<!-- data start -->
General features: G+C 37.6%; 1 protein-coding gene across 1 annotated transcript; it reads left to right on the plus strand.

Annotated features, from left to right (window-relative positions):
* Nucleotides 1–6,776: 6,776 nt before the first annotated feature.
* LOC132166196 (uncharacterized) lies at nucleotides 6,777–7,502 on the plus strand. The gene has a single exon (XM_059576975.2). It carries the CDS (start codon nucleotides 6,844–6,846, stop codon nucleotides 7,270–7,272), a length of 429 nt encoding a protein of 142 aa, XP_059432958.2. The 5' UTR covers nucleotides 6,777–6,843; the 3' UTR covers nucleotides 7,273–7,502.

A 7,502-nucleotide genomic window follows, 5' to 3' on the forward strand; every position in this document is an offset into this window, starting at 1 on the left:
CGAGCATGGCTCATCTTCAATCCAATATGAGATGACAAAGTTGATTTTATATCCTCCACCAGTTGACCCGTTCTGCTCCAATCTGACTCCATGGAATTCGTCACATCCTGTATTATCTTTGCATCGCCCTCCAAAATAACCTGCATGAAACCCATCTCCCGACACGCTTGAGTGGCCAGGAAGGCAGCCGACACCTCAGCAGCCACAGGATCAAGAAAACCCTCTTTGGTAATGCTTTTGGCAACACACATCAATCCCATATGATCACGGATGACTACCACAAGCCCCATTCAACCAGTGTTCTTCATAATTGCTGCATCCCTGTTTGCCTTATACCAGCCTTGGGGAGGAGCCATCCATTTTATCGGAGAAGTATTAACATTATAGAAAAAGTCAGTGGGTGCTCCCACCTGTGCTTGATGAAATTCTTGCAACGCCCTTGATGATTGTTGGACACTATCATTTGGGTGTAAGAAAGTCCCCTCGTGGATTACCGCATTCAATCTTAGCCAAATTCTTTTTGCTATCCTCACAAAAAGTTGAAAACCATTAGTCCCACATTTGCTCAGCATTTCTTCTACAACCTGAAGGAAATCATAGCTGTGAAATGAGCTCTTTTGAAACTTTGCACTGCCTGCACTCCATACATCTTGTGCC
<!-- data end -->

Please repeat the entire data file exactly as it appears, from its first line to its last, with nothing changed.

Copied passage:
General features: G+C 37.6%; 1 protein-coding gene across 1 annotated transcript; it reads left to right on the plus strand.

Annotated features, from left to right (window-relative positions):
* Nucleotides 1–6,776: 6,776 nt before the first annotated feature.
* LOC132166196 (uncharacterized) lies at nucleotides 6,777–7,502 on the plus strand. The gene has a single exon (XM_059576975.2). It carries the CDS (start codon nucleotides 6,844–6,846, stop codon nucleotides 7,270–7,272), a length of 429 nt encoding a protein of 142 aa, XP_059432958.2. The 5' UTR covers nucleotides 6,777–6,843; the 3' UTR covers nucleotides 7,273–7,502.

A 7,502-nucleotide genomic window follows, 5' to 3' on the forward strand; every position in this document is an offset into this window, starting at 1 on the left:
CGAGCATGGCTCATCTTCAATCCAATATGAGATGACAAAGTTGATTTTATATCCTCCACCAGTTGACCCGTTCTGCTCCAATCTGACTCCATGGAATTCGTCACATCCTGTATTATCTTTGCATCGCCCTCCAAAATAACCTGCATGAAACCCATCTCCCGACACGCTTGAGTGGCCAGGAAGGCAGCCGACACCTCAGCAGCCACAGGATCAAGAAAACCCTCTTTGGTAATGCTTTTGGCAACACACATCAATCCCATATGATCACGGATGACTACCACAAGCCCCATTCAACCAGTGTTCTTCATAATTGCTGCATCCCTGTTTGCCTTATACCAGCCTTGGGGAGGAGCCATCCATTTTATCGGAGAAGTATTAACATTATAGAAAAAGTCAGTGGGTGCTCCCACCTGTGCTTGATGAAATTCTTGCAACGCCCTTGATGATTGTTGGACACTATCATTTGGGTGTAAGAAAGTCCCCTCGTGGATTACCGCATTCAATCTTAGCCAAATTCTTTTTGCTATCCTCACAAAAAGTTGAAAACCATTAGTCCCACATTTGCTCAGCATTTCTTCTACAACCTGAAGGAAATCATAGCTGTGAAATGAGCTCTTTTGAAACTTTGCACTGCCTGCACTCCATACATCTTGTGCC